The paradox of Gandhiji has still not been unraveled despite his own words, letters, and the collected works that had been compiled that run into 98 volumes at the last count. He was also a compulsory letter writer, diarist and journalist as well, and all these are in the public domain. In spite of these if he still is an enigma and a somewhat contentious figure, there must be some mysterious component. He seemed constantly to be shifting his position and keeping everybody, most of all his supporters, on tenterhooks. When he wrote his seminal book, Hind Swaraj, in a furious burst of energy on his ship sailing from England to South Africa, in 1909 many thought of it as his credo, but soon enough, in 1920, he shifted his position and brought in women into the freedom struggle and expanded the scope of the Civil Disobedience Movement.

During the Khilafat movement in the early twenties, he supported the orthodoxy though Kemal Ataturk had brought in a revolution and totally westernised Turkey. He was caught on the wrong foot and it had its repercussions in India. So also soon after that when the Champaran agitation in Bihar turned violent, he suddenly withdrew it leaving the indigo farmers at the mercy of the landlords and the enforcement agencies. He gave a call for temple entry agitation in a southern princely state, though he never visited temples. All these happened in the second decade of the last century. At every step he acted the dissident and he carried civil disobedience credo in letter and spirit.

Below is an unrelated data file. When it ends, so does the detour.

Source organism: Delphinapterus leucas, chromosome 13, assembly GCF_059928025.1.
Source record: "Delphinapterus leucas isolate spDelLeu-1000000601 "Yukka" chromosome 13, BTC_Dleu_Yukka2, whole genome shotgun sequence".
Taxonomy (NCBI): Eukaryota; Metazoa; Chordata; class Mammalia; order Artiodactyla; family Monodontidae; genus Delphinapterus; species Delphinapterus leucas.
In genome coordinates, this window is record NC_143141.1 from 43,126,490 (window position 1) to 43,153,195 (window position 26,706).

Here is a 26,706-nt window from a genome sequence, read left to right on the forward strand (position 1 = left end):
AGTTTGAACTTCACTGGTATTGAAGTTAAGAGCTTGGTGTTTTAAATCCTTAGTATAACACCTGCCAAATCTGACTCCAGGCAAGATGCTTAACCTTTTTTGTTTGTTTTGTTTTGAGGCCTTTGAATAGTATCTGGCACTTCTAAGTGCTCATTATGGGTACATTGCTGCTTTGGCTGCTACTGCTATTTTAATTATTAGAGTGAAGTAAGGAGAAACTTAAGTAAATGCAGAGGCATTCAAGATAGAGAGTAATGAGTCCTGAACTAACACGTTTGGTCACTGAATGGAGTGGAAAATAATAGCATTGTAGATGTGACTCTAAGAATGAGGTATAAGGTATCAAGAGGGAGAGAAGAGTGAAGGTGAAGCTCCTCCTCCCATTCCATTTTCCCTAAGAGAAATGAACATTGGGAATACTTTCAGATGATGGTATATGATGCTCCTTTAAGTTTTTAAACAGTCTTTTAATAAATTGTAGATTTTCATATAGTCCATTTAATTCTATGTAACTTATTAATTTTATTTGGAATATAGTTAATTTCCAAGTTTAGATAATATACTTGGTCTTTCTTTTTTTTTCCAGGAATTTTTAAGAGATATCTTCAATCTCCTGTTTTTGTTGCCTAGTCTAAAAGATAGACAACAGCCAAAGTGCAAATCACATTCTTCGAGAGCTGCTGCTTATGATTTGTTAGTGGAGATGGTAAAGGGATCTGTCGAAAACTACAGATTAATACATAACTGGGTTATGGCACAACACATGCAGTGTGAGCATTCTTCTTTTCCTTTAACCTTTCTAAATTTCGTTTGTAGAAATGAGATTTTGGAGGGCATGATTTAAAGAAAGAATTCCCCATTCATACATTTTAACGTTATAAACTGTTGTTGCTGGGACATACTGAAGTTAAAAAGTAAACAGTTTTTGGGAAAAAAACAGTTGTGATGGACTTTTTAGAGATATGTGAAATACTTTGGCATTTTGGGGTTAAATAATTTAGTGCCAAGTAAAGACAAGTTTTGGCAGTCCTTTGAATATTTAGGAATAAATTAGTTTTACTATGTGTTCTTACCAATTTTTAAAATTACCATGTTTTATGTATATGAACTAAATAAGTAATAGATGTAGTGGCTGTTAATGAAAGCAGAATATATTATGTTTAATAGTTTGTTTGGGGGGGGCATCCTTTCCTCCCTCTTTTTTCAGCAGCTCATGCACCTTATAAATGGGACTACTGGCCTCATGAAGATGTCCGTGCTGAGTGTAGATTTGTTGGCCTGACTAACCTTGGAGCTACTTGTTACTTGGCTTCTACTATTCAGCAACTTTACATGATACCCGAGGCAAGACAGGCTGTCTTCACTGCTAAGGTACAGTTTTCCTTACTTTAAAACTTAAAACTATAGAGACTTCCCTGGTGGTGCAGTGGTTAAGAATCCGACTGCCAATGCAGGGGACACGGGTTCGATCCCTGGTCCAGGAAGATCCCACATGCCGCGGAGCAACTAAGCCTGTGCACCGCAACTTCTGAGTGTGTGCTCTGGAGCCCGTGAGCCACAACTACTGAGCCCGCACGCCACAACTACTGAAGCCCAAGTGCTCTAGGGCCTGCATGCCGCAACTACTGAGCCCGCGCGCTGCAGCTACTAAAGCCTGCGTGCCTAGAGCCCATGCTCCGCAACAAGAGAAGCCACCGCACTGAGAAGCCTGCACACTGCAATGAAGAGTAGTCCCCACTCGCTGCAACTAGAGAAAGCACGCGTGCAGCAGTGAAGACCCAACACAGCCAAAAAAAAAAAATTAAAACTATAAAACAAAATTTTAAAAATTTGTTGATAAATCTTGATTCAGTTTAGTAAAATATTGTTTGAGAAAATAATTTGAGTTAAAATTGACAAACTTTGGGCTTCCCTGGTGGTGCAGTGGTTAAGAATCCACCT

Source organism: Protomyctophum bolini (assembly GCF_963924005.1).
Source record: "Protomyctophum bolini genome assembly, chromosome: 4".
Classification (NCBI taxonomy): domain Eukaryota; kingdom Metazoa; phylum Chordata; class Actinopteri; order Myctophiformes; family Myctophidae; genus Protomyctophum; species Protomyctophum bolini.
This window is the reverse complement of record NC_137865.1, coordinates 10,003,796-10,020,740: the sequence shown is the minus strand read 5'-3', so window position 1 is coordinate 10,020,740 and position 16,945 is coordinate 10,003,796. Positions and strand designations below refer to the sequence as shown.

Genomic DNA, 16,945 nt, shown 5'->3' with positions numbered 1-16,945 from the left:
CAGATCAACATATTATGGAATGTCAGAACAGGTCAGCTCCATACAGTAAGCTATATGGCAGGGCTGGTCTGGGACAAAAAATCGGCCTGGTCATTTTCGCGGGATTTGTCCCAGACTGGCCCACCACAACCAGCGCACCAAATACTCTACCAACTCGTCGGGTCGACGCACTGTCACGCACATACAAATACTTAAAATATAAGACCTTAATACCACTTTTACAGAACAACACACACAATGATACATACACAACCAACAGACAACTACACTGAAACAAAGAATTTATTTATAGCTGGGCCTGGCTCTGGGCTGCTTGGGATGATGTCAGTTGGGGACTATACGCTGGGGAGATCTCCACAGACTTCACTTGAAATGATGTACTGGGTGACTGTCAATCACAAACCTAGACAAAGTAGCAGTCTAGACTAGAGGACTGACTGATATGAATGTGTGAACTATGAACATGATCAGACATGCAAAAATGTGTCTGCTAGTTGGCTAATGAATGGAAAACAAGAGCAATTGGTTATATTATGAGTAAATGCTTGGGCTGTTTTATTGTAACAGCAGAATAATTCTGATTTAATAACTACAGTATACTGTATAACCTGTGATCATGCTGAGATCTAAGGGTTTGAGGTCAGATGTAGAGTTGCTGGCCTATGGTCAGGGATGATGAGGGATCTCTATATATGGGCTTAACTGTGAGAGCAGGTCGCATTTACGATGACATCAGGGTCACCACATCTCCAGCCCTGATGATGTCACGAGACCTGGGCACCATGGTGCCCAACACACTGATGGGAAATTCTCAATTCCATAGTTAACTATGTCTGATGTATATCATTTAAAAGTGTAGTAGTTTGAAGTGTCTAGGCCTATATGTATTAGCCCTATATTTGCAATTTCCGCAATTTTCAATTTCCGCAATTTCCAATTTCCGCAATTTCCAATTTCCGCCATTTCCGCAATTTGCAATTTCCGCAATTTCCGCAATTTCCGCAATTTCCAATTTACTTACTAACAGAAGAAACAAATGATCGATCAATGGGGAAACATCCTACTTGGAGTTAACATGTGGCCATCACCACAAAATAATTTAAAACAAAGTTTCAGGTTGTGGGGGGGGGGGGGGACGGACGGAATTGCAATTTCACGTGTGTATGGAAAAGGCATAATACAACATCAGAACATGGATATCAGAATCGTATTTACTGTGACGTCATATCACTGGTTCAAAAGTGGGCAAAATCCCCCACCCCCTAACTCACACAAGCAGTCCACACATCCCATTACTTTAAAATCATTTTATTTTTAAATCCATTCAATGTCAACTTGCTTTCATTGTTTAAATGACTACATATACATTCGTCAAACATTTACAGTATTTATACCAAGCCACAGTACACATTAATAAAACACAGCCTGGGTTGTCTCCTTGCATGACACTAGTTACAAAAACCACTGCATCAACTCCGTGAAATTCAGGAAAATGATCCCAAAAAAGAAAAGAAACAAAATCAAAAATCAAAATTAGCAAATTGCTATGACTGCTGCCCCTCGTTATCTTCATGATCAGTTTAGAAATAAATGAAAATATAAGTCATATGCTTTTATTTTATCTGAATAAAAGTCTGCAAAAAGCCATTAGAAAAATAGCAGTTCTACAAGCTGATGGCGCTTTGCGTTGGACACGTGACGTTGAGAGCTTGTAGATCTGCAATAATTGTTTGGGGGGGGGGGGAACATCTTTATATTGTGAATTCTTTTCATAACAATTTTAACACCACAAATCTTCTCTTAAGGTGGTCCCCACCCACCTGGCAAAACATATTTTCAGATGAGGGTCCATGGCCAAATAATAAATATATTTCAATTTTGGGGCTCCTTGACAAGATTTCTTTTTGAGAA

At the inauguration of Benares Hindu University in 1920 he made a speech, with Madan Mohan Malaviya sitting by his side that was so disapproving of the main backers, most of them rulers of princely states, that one by one they left their jeweled turbans behind and walked out. At the Harihara Congress when the celebrated painter Nandalal Bose of Shanti Niketan volunteered to paint a mural for the dais, he was dismissive of it and said he had no time for such dilettantism. Ten years later he had the same painter’s mural adorning the Congress session.